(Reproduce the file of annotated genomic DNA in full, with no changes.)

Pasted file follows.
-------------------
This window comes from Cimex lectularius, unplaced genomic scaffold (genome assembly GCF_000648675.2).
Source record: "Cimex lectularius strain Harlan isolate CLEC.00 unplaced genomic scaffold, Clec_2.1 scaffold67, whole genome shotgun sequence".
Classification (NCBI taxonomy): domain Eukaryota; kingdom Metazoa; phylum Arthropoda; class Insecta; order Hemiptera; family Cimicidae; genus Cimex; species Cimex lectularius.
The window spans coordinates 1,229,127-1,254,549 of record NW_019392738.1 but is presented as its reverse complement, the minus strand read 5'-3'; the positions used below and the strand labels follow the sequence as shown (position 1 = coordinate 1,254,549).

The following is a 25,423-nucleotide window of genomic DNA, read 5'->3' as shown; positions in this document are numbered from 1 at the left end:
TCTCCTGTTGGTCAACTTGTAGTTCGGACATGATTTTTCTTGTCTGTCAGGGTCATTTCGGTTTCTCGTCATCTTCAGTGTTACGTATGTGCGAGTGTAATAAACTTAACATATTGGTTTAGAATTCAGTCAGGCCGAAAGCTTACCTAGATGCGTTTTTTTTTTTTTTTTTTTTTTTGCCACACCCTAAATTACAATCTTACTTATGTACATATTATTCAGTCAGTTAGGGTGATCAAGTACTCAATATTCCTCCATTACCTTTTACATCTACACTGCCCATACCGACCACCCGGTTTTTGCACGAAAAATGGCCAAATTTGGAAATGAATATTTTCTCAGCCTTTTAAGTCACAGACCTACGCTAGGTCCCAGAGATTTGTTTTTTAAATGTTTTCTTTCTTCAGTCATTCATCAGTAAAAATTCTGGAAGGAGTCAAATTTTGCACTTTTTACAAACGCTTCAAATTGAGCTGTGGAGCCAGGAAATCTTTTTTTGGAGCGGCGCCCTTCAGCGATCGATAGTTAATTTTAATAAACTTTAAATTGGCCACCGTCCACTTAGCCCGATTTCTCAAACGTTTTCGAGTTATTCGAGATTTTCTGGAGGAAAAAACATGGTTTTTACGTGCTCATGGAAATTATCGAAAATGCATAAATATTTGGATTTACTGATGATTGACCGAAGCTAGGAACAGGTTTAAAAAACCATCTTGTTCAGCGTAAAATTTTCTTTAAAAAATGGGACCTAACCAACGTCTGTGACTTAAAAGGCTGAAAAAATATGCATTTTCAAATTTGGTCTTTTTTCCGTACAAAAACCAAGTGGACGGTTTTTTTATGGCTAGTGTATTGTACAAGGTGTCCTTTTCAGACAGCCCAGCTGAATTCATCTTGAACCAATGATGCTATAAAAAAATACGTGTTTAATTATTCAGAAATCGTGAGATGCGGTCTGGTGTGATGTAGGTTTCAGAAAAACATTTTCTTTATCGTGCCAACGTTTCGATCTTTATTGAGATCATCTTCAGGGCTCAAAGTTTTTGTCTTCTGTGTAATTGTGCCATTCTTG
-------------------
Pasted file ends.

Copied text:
This window comes from Cimex lectularius, unplaced genomic scaffold (genome assembly GCF_000648675.2).
Source record: "Cimex lectularius strain Harlan isolate CLEC.00 unplaced genomic scaffold, Clec_2.1 scaffold67, whole genome shotgun sequence".
Classification (NCBI taxonomy): domain Eukaryota; kingdom Metazoa; phylum Arthropoda; class Insecta; order Hemiptera; family Cimicidae; genus Cimex; species Cimex lectularius.
The window spans coordinates 1,229,127-1,254,549 of record NW_019392738.1 but is presented as its reverse complement, the minus strand read 5'-3'; the positions used below and the strand labels follow the sequence as shown (position 1 = coordinate 1,254,549).

The following is a 25,423-nucleotide window of genomic DNA, read 5'->3' as shown; positions in this document are numbered from 1 at the left end:
TCTCCTGTTGGTCAACTTGTAGTTCGGACATGATTTTTCTTGTCTGTCAGGGTCATTTCGGTTTCTCGTCATCTTCAGTGTTACGTATGTGCGAGTGTAATAAACTTAACATATTGGTTTAGAATTCAGTCAGGCCGAAAGCTTACCTAGATGCGTTTTTTTTTTTTTTTTTTTTTTTGCCACACCCTAAATTACAATCTTACTTATGTACATATTATTCAGTCAGTTAGGGTGATCAAGTACTCAATATTCCTCCATTACCTTTTACATCTACACTGCCCATACCGACCACCCGGTTTTTGCACGAAAAATGGCCAAATTTGGAAATGAATATTTTCTCAGCCTTTTAAGTCACAGACCTACGCTAGGTCCCAGAGATTTGTTTTTTAAATGTTTTCTTTCTTCAGTCATTCATCAGTAAAAATTCTGGAAGGAGTCAAATTTTGCACTTTTTACAAACGCTTCAAATTGAGCTGTGGAGCCAGGAAATCTTTTTTTGGAGCGGCGCCCTTCAGCGATCGATAGTTAATTTTAATAAACTTTAAATTGGCCACCGTCCACTTAGCCCGATTTCTCAAACGTTTTCGAGTTATTCGAGATTTTCTGGAGGAAAAAACATGGTTTTTACGTGCTCATGGAAATTATCGAAAATGCATAAATATTTGGATTTACTGATGATTGACCGAAGCTAGGAACAGGTTTAAAAAACCATCTTGTTCAGCGTAAAATTTTCTTTAAAAAATGGGACCTAACCAACGTCTGTGACTTAAAAGGCTGAAAAAATATGCATTTTCAAATTTGGTCTTTTTTCCGTACAAAAACCAAGTGGACGGTTTTTTTATGGCTAGTGTATTGTACAAGGTGTCCTTTTCAGACAGCCCAGCTGAATTCATCTTGAACCAATGATGCTATAAAAAAATACGTGTTTAATTATTCAGAAATCGTGAGATGCGGTCTGGTGTGATGTAGGTTTCAGAAAAACATTTTCTTTATCGTGCCAACGTTTCGATCTTTATTGAGATCATCTTCAGGGCTCAAAGTTTTTGTCTTCTGTGTAATTGTGCCATTCTTG